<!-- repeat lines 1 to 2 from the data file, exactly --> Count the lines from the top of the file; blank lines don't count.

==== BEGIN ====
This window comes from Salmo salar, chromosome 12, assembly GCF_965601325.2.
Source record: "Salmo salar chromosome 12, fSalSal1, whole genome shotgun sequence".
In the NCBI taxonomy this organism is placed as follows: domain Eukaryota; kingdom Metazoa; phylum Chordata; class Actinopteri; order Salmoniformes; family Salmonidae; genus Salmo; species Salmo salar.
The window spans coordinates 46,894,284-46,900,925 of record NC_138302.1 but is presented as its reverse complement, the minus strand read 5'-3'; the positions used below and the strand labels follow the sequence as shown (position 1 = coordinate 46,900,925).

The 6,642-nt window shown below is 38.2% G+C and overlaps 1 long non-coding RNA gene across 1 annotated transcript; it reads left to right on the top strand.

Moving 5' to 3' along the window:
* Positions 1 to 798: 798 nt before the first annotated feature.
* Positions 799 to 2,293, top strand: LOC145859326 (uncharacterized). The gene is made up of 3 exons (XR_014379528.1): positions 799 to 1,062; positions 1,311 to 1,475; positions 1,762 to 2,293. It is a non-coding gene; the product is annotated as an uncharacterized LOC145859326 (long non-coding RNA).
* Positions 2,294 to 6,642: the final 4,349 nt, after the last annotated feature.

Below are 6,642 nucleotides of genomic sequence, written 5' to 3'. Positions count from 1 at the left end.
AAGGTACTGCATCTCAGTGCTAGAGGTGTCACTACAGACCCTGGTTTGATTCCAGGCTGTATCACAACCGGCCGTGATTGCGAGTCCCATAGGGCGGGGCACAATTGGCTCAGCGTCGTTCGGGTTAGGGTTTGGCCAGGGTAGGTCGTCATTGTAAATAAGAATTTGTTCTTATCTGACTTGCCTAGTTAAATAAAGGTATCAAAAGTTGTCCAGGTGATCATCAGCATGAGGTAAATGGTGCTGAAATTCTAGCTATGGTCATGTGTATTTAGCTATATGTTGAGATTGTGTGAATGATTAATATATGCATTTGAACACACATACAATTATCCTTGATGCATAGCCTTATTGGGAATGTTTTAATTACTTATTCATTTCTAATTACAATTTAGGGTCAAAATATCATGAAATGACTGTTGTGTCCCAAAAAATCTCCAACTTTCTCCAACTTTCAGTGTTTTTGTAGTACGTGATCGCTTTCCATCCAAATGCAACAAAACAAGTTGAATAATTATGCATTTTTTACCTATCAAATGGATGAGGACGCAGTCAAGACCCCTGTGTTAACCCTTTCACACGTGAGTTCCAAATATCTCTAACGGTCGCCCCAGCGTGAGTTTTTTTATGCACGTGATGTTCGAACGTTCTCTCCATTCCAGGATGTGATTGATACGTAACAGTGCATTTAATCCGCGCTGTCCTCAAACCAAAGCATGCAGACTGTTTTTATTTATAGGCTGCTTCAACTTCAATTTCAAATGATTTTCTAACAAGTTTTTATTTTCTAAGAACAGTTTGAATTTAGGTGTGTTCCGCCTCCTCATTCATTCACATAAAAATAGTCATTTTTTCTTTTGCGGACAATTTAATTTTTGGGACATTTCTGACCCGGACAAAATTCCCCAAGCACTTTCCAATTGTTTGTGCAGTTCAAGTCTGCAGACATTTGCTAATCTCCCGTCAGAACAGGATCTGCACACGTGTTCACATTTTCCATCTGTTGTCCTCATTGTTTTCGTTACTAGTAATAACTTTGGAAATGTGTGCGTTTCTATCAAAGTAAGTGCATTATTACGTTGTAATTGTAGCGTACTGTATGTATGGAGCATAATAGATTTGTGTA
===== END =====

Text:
This window comes from Salmo salar, chromosome 12, assembly GCF_965601325.2.
Source record: "Salmo salar chromosome 12, fSalSal1, whole genome shotgun sequence".